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J Phys Ther Sci. 2016 Jul;28(7):2128-31. doi: 10.1589/jpts.28.2128. Epub 2016 Jul 29.

Effects of concentric and eccentric control exercise on gross motor function and balance ability of paretic leg in children with spastic hemiplegia.

Author information

1
Department of Physical Therapy, Graduate School of Health and Medicine, Daejeon University, Republic of Korea.
2
Department of Physical Therapy, Graduate School, Daejeon University, Republic of Korea.
3
Department of Physical Therapy, College of Health and Medical Science, Daejeon University, Republic of Korea.

Abstract

[Purpose] This study examines the effect of concentric and eccentric control training of the paretic leg on balance and gross motor function in children with spastic hemiplegia. [Subjects and Methods] Thirty children with spastic hemiplegia were randomly divided into experimental and control groups. In the experimental group, 20 min of neurodevelopmental therapy and 20 min of concentric and eccentric control exercise were applied to the paretic leg. In the control group, 40 min of neurodevelopmental therapy was applied. The Pediatric Balance Scale test and standing and gait items of the Gross Motor Function Measure were evaluated before and after intervention. [Results] In the experimental group, Gross Motor Function Measure and Pediatric Balance Scale scores statistically significantly increased after the intervention. The control group showed no statistically significant difference in either score after the intervention. [Conclusion] Concentric and eccentric control exercise therapy in children with spastic hemiplegia can be effective in improving gross motor function and balance ability, and can be used to solve functional problems in a paretic leg.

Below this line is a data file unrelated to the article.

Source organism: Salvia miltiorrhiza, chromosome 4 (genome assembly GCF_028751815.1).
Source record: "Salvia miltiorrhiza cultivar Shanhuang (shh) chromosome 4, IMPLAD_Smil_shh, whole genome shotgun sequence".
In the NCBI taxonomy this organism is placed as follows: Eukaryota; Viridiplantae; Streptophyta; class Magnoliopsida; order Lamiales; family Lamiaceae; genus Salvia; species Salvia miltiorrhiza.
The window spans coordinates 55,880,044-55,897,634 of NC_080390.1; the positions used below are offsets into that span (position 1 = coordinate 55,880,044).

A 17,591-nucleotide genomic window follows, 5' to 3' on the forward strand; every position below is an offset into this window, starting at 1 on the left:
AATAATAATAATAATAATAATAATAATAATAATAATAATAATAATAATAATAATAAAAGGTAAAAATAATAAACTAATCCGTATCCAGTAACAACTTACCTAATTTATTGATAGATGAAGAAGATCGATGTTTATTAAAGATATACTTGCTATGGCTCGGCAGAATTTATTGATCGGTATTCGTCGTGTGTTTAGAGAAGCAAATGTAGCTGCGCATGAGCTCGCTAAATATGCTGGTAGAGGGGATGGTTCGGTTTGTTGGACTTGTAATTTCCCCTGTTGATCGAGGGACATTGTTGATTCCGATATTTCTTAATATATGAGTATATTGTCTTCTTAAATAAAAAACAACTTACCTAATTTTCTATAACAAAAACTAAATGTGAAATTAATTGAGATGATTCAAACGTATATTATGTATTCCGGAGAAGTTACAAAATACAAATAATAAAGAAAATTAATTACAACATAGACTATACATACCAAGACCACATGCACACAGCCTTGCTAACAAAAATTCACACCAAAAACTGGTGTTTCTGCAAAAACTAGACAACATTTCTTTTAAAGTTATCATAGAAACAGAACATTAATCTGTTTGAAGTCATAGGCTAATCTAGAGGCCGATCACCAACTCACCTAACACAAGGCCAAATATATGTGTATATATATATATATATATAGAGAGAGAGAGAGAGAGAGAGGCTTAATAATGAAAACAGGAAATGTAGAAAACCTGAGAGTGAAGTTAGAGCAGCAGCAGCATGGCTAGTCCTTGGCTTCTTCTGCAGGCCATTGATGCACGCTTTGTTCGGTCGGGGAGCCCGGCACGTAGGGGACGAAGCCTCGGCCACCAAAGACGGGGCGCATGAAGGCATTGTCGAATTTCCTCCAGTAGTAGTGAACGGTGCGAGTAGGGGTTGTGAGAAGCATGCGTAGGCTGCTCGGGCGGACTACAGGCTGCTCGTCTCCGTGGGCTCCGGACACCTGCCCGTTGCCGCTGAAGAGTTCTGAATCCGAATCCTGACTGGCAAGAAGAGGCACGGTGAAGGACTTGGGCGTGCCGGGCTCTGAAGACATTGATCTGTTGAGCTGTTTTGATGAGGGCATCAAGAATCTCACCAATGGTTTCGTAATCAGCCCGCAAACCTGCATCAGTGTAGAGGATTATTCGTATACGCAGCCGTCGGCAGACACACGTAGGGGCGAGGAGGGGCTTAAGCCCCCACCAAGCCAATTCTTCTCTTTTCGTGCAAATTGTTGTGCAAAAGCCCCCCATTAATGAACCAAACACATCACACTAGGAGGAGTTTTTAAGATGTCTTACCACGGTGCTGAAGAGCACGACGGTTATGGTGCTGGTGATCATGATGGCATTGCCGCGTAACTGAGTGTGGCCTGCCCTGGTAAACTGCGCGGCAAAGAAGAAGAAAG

KEYWORDS:

Cerebral palsy; Gross motor function; Strength training

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